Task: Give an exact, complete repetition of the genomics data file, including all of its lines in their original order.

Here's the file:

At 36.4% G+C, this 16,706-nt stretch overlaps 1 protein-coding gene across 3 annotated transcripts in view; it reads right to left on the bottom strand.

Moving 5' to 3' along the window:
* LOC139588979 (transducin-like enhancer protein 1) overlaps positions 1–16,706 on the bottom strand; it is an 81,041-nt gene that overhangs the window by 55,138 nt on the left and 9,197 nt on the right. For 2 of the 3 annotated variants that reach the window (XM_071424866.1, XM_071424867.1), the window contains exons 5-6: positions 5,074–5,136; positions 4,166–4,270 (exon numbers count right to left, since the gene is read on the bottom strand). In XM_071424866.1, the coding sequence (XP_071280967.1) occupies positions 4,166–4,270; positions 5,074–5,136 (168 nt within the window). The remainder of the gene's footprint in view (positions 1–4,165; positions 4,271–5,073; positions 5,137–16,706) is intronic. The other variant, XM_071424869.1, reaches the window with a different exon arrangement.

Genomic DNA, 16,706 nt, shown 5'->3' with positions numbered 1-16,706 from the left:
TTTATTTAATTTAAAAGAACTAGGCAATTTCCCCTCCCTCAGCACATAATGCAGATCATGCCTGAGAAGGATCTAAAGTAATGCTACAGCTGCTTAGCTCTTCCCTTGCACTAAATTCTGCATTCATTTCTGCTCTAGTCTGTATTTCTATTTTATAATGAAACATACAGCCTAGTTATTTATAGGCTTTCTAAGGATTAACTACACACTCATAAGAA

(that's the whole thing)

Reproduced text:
At 36.4% G+C, this 16,706-nt stretch overlaps 1 protein-coding gene across 3 annotated transcripts in view; it reads right to left on the bottom strand.

Moving 5' to 3' along the window:
* LOC139588979 (transducin-like enhancer protein 1) overlaps positions 1–16,706 on the bottom strand; it is an 81,041-nt gene that overhangs the window by 55,138 nt on the left and 9,197 nt on the right. For 2 of the 3 annotated variants that reach the window (XM_071424866.1, XM_071424867.1), the window contains exons 5-6: positions 5,074–5,136; positions 4,166–4,270 (exon numbers count right to left, since the gene is read on the bottom strand). In XM_071424866.1, the coding sequence (XP_071280967.1) occupies positions 4,166–4,270; positions 5,074–5,136 (168 nt within the window). The remainder of the gene's footprint in view (positions 1–4,165; positions 4,271–5,073; positions 5,137–16,706) is intronic. The other variant, XM_071424869.1, reaches the window with a different exon arrangement.

Genomic DNA, 16,706 nt, shown 5'->3' with positions numbered 1-16,706 from the left:
TTTATTTAATTTAAAAGAACTAGGCAATTTCCCCTCCCTCAGCACATAATGCAGATCATGCCTGAGAAGGATCTAAAGTAATGCTACAGCTGCTTAGCTCTTCCCTTGCACTAAATTCTGCATTCATTTCTGCTCTAGTCTGTATTTCTATTTTATAATGAAACATACAGCCTAGTTATTTATAGGCTTTCTAAGGATTAACTACACACTCATAAGAA